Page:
GEIL Sets Target Date For ERP Showdown

by Hinesh Jethwani    Aug 13, 2004

Glass Equipment India Ltd. (GEIL) — a 100% subsidiary of Hindustan National Glass (HNG) — has purchased SAP R/3, and flagged of a pilot ERP implementation project. If the pilot succeeds, SAP will be rolled out across the entire breadth of GEIL’s parent organization, i.e. HNG.

Speaking to CXOtoday, B. B. Mukherjee, manager-systems, GEIL, said, “The growing needs of our industry and an urge to follow best practices and standards established globally, were the main motivating factors behind the purchase of SAP. We will follow a centralized model of implementation, under which 7-8 locations will be granted access to our technical headquarter at Haryana. A target date of going live on 1st January 2005 has been set, and we will follow a big bang approach. The budget allocated to the pilot project is Rs 1.5-2 crores, under which we have already purchased 20 licenses from SAP. A detailed blueprint for the implementation of the ERP will be framed and presented to the management on 15th September.”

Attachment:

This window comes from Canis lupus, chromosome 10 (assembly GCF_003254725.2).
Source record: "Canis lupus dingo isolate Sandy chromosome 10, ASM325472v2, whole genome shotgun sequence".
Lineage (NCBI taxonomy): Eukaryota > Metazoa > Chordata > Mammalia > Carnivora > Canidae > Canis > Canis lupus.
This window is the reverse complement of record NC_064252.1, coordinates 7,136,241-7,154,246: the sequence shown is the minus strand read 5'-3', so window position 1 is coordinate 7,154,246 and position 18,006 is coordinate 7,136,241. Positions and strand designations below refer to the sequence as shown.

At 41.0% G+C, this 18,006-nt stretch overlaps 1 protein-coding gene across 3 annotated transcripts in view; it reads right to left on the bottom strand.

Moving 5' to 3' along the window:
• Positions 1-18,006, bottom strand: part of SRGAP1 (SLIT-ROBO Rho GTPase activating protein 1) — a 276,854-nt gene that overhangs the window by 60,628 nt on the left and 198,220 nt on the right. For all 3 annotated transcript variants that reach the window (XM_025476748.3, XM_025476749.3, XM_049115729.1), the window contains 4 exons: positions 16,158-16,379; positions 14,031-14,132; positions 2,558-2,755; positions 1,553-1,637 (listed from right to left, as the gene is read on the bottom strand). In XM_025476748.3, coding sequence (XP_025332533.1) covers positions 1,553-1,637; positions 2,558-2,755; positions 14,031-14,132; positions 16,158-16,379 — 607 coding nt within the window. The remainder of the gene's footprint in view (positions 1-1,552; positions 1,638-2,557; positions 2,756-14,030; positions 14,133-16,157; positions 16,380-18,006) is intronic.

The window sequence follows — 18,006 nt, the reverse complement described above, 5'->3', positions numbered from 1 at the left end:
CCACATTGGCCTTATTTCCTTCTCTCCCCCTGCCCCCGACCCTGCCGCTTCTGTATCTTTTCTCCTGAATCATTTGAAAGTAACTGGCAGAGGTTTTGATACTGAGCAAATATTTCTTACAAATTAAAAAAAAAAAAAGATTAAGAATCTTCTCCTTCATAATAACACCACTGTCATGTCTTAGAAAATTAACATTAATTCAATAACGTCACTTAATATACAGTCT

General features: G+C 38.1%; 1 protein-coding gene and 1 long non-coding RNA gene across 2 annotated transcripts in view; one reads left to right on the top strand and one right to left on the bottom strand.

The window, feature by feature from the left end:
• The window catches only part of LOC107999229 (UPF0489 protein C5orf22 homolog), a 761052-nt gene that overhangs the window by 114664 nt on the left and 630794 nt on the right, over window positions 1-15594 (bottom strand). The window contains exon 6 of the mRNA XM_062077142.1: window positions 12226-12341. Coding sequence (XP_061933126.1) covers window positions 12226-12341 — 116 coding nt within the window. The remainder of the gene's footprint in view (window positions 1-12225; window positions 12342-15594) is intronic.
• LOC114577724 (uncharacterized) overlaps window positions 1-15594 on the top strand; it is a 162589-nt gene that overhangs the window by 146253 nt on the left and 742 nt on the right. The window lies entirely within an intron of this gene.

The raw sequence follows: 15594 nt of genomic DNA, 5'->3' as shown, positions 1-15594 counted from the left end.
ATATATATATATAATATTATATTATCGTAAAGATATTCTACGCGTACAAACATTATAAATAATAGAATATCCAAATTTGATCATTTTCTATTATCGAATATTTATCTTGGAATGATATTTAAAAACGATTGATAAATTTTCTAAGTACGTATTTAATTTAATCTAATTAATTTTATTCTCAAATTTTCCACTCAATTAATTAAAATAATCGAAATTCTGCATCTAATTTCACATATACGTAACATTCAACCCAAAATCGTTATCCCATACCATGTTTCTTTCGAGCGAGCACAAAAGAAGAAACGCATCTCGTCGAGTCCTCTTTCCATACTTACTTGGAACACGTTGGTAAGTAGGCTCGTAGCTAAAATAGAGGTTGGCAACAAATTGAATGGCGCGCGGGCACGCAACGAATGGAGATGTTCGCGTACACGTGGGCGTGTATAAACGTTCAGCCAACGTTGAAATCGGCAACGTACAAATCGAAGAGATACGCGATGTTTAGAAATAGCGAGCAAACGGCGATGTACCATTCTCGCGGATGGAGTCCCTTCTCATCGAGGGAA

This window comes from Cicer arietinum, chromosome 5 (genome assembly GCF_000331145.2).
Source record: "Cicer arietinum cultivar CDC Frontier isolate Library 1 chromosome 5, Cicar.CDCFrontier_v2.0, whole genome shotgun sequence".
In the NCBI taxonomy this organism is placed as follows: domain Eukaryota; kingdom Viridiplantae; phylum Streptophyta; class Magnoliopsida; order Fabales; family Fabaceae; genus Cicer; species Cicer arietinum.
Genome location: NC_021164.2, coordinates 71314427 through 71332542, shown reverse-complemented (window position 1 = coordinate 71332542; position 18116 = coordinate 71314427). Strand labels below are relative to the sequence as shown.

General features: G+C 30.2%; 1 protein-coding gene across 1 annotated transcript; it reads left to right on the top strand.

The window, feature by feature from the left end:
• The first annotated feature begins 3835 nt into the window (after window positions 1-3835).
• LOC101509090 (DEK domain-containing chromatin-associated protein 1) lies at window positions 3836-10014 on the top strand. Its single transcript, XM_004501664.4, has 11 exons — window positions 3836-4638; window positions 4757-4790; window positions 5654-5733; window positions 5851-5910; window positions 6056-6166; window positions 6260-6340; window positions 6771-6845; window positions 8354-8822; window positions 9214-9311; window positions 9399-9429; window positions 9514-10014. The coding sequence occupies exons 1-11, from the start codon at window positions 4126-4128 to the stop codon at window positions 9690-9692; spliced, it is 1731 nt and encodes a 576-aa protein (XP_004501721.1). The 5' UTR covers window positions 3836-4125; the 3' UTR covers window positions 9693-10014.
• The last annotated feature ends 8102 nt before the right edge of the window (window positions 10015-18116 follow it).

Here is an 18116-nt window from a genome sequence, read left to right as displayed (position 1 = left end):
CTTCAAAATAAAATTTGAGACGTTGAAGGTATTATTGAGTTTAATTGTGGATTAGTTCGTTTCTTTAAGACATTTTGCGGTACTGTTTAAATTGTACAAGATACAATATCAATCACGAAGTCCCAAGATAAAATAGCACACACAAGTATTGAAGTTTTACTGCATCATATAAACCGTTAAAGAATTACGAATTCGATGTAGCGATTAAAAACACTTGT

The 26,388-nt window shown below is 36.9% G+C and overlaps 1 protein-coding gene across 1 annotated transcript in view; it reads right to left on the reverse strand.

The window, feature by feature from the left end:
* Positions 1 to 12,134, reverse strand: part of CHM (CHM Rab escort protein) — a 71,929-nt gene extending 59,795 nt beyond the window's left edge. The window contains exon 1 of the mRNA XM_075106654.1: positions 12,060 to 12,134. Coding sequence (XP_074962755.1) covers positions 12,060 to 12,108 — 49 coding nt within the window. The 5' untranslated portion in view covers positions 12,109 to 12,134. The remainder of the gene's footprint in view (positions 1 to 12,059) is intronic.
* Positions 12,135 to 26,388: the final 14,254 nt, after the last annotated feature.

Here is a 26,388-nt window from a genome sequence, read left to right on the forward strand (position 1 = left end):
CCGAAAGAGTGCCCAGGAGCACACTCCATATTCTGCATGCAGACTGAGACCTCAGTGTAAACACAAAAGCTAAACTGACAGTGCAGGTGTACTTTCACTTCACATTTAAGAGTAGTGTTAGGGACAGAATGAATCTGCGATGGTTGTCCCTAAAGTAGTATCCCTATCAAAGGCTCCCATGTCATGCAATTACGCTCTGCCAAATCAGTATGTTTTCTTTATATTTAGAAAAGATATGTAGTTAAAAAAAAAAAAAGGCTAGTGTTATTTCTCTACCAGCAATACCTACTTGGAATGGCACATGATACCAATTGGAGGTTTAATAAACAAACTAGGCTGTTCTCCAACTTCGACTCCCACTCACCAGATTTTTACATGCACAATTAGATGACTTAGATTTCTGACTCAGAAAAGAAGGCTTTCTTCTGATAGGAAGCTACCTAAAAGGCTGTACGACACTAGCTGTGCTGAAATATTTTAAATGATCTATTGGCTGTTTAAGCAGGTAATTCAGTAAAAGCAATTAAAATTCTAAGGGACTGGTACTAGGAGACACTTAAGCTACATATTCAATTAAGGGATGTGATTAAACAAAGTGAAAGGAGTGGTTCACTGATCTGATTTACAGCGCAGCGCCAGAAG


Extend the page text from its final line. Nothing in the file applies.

Detailing the hardware infrastructure already purchased, Mukherjee informed that GEIL has four servers and 400-450 clients. Three run Red Hat Enterprise Edition 2.1, connecting mission-critical clients based on Windows XP and the company’s SAN array. Only one runs Windows 2003 Server, facilitating DNS entry from the remaining clients. Linux again — Postfix — is used on the mail server.

So what does Mukherjee have to say about the comparison between Windows and Linux? “Linux is clearly poised to establish itself as the best technology in the future. The stability and security offered by Linux is far better than what Windows delivers. The only drawback of Linux is that its slightly ’user-unfriendly’. We are adopting a gradual process of shifting the mindset of our users to allow them to explore with Linux,” added Mukherjee.

The implementation of SAP was carried out by Mumbai-based Covansys. The company has already migrated its legacy database from Foxpro to Oracle 9i, which was provided by SAP itself. “We will have to stop relying on the legacy someday, and we have decided to maintain it purely as a historical archive, rather than running the risk of absorbing it into the ERP,” concluded Mukherjee.

Tags: SAP, ERP